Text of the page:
Although it’s officially cold and flu season, the coronaviral pandemic has eclipsed the usual concerns about all the other bugs that typically affect people at this time of year. Luckily, our efforts to quash COVID-19 are also helping to lessen the spread of normal seasonal illnesses.
“Flu cases are down this year, similar to what was seen in the Southern Hemisphere during their flu season this year,” says Dr. Matthew Breeden, a SLUCare family physician. “This is presumed to be due to social distancing and mask-wearing. Also, flu vaccination rates appear to be higher this year than in prior years, and that’s one of the most reliable ways to prevent the flu. We don’t track rates of colds as closely as flu, so it is difficult to say if those rates are down.”
Despite this good news, Breeden notes that symptoms of COVID-19, colds and the flu mimic one another, making it hard to know whether you have a simple winter cold or something more concerning.
“Fever, cough, fatigue, body aches, headache, sore throat, nasal congestion and runny nose can occur with all three conditions,” he says. “These symptoms will be milder in a cold, but typically more severe in COVID-19 and flu. A sudden loss in taste or smell appears to be a differentiating factor for COVID-19. We don’t see that symptom as often in cold and flu, but not all patients with COVID-19 will lose taste and smell.”
COVID-19 patients also sometimes have nausea and diarrhea. These symptoms may also occur in flu, but tend not to occur in a common cold, Breeden says. “In more severe cases, patients with COVID-19 will develop chest tightness and/or difficulty breathing,” he continues. “These symptoms are not common in cold and flu. Any patient with these symptoms should seek prompt medical attention.”
Considering the similarities among COVID-19, colds and the flu, it can be difficult to know whether or not to get a COVID-19 test. But with tests more available now than they were early in the pandemic, it can be beneficial to be tested if symptoms appear in order to determine whether it’s necessary to isolate.
Breeden also urges everyone to get a flu shot to protect both themselves and others. “The only patients who should not get a flu vaccine are those who are younger than 6 months of age or those who have a history of a severe or life-threatening allergy to the flu vaccine or some ingredient in the flu vaccine,” he says. “This is very rare, so the vast majority of patients should really be getting the flu shot.”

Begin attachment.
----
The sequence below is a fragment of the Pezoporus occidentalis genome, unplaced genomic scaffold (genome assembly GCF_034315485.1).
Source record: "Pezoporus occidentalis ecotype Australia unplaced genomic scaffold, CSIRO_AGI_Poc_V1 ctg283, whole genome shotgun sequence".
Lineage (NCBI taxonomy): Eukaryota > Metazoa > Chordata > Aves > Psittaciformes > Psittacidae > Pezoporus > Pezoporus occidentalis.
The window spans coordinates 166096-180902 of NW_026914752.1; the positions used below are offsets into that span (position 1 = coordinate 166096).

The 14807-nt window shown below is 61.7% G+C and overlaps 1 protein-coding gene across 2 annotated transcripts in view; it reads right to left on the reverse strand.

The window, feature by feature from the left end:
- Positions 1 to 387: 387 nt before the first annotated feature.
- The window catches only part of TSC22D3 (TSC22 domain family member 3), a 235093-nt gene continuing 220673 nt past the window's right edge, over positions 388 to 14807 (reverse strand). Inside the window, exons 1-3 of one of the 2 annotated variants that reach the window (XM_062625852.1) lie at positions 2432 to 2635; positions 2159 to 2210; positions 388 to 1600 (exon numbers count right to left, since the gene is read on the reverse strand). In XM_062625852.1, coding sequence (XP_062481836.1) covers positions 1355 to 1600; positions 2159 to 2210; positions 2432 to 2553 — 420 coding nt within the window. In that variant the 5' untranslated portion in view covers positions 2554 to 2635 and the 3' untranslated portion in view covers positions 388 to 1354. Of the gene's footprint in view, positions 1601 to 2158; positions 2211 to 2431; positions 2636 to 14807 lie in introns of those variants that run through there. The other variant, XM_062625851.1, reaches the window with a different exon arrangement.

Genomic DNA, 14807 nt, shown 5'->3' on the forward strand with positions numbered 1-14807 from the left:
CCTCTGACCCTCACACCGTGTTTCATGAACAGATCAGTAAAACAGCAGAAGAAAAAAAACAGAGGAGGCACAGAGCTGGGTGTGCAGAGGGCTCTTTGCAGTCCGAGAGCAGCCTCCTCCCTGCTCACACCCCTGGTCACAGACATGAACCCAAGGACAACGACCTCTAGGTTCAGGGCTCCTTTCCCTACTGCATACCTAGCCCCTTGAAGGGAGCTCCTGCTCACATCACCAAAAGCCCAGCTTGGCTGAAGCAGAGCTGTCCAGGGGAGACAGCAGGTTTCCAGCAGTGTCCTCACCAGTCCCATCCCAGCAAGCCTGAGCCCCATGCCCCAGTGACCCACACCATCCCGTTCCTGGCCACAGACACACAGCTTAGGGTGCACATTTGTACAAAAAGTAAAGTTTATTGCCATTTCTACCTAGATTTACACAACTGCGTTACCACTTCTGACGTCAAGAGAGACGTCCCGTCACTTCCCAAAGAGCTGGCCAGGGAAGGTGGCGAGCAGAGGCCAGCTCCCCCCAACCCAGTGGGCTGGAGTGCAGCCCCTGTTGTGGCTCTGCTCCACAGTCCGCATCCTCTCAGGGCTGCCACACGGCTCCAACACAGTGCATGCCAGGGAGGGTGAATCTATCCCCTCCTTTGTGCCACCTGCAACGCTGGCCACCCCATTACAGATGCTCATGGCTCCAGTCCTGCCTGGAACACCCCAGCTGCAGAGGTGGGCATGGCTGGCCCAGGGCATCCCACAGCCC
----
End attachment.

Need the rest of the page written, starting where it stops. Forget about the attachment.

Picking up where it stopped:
As COVID-19 vaccines become more widely available, Breeden recommends this shot as well. “Common side effects of the COVID-19 vaccine include pain and swelling at the injection site,” he says. “Some patients will experience fever, chills, fatigue and headache. These symptoms are common in other vaccines but may be more significant for the COVID-19 vaccine. But in the grand scheme of things, the symptoms are milder than a case of COVID-19.”
He adds: “One common myth about vaccines is that they can cause the disease they are intended to prevent. I would like to point out that neither the flu vaccine nor the COVID-19 vaccine can cause flu or COVID-19. It’s simply not possible.”
Although most people will feel safer once vaccinated, Breeden notes that it’s not yet time to toss those ubiquitous masks. “We will not have enough vaccine to protect the entire population for several months to come,” he says. “The best way to protect yourself and those around you is to continue following [federal Centers for Disease Control and Prevention] guidelines. The better job we do following these guidelines, the sooner we’ll be through this and the fewer people we’ll lose to this pandemic.”